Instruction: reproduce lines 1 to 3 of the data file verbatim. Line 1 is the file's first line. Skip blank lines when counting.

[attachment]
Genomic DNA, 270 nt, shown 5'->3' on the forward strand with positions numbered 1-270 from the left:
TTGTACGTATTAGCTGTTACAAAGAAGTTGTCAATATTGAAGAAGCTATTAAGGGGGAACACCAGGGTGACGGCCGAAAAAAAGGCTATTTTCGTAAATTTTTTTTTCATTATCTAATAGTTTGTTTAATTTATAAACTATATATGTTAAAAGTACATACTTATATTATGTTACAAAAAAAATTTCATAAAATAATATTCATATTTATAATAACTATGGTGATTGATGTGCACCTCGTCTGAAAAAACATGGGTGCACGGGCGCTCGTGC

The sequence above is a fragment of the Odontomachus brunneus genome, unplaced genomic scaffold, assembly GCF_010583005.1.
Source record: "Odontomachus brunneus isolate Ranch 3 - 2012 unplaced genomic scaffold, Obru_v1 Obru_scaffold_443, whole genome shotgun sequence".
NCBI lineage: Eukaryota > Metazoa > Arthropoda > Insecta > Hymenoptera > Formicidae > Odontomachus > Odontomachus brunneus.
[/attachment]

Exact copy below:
Genomic DNA, 270 nt, shown 5'->3' on the forward strand with positions numbered 1-270 from the left:
TTGTACGTATTAGCTGTTACAAAGAAGTTGTCAATATTGAAGAAGCTATTAAGGGGGAACACCAGGGTGACGGCCGAAAAAAAGGCTATTTTCGTAAATTTTTTTTTCATTATCTAATAGTTTGTTTAATTTATAAACTATATATGTTAAAAGTACATACTTATATTATGTTACAAAAAAAATTTCATAAAATAATATTCATATTTATAATAACTATGGTGATTGATGTGCACCTCGTCTGAAAAAACATGGGTGCACGGGCGCTCGTGC

The sequence above is a fragment of the Odontomachus brunneus genome, unplaced genomic scaffold, assembly GCF_010583005.1.